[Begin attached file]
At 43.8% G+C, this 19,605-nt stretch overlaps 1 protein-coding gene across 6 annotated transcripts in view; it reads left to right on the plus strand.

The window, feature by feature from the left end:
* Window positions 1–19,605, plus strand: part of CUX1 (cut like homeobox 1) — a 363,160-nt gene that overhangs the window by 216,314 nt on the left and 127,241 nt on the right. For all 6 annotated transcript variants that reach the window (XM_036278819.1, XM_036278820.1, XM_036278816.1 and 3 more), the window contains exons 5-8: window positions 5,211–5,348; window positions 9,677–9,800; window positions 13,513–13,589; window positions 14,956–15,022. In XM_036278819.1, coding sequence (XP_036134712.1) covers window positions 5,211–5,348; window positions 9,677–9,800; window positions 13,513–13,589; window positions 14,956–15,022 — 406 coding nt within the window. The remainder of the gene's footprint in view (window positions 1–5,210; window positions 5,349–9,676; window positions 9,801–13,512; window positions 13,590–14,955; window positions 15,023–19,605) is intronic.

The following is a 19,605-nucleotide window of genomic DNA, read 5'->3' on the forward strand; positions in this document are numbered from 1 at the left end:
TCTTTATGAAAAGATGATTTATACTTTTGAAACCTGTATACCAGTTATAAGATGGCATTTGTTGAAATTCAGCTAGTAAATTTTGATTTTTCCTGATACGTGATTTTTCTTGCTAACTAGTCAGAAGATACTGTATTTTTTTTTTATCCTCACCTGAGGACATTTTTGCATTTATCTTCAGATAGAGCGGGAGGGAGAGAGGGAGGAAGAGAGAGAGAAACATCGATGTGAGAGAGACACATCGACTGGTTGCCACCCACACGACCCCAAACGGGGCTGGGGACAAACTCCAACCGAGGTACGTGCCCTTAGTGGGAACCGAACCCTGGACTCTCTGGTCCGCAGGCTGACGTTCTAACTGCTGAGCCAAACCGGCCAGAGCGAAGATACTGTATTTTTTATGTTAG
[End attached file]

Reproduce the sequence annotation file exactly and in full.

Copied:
At 43.8% G+C, this 19,605-nt stretch overlaps 1 protein-coding gene across 6 annotated transcripts in view; it reads left to right on the plus strand.

The window, feature by feature from the left end:
* Window positions 1–19,605, plus strand: part of CUX1 (cut like homeobox 1) — a 363,160-nt gene that overhangs the window by 216,314 nt on the left and 127,241 nt on the right. For all 6 annotated transcript variants that reach the window (XM_036278819.1, XM_036278820.1, XM_036278816.1 and 3 more), the window contains exons 5-8: window positions 5,211–5,348; window positions 9,677–9,800; window positions 13,513–13,589; window positions 14,956–15,022. In XM_036278819.1, coding sequence (XP_036134712.1) covers window positions 5,211–5,348; window positions 9,677–9,800; window positions 13,513–13,589; window positions 14,956–15,022 — 406 coding nt within the window. The remainder of the gene's footprint in view (window positions 1–5,210; window positions 5,349–9,676; window positions 9,801–13,512; window positions 13,590–14,955; window positions 15,023–19,605) is intronic.

The following is a 19,605-nucleotide window of genomic DNA, read 5'->3' on the forward strand; positions in this document are numbered from 1 at the left end:
TCTTTATGAAAAGATGATTTATACTTTTGAAACCTGTATACCAGTTATAAGATGGCATTTGTTGAAATTCAGCTAGTAAATTTTGATTTTTCCTGATACGTGATTTTTCTTGCTAACTAGTCAGAAGATACTGTATTTTTTTTTTATCCTCACCTGAGGACATTTTTGCATTTATCTTCAGATAGAGCGGGAGGGAGAGAGGGAGGAAGAGAGAGAGAAACATCGATGTGAGAGAGACACATCGACTGGTTGCCACCCACACGACCCCAAACGGGGCTGGGGACAAACTCCAACCGAGGTACGTGCCCTTAGTGGGAACCGAACCCTGGACTCTCTGGTCCGCAGGCTGACGTTCTAACTGCTGAGCCAAACCGGCCAGAGCGAAGATACTGTATTTTTTATGTTAG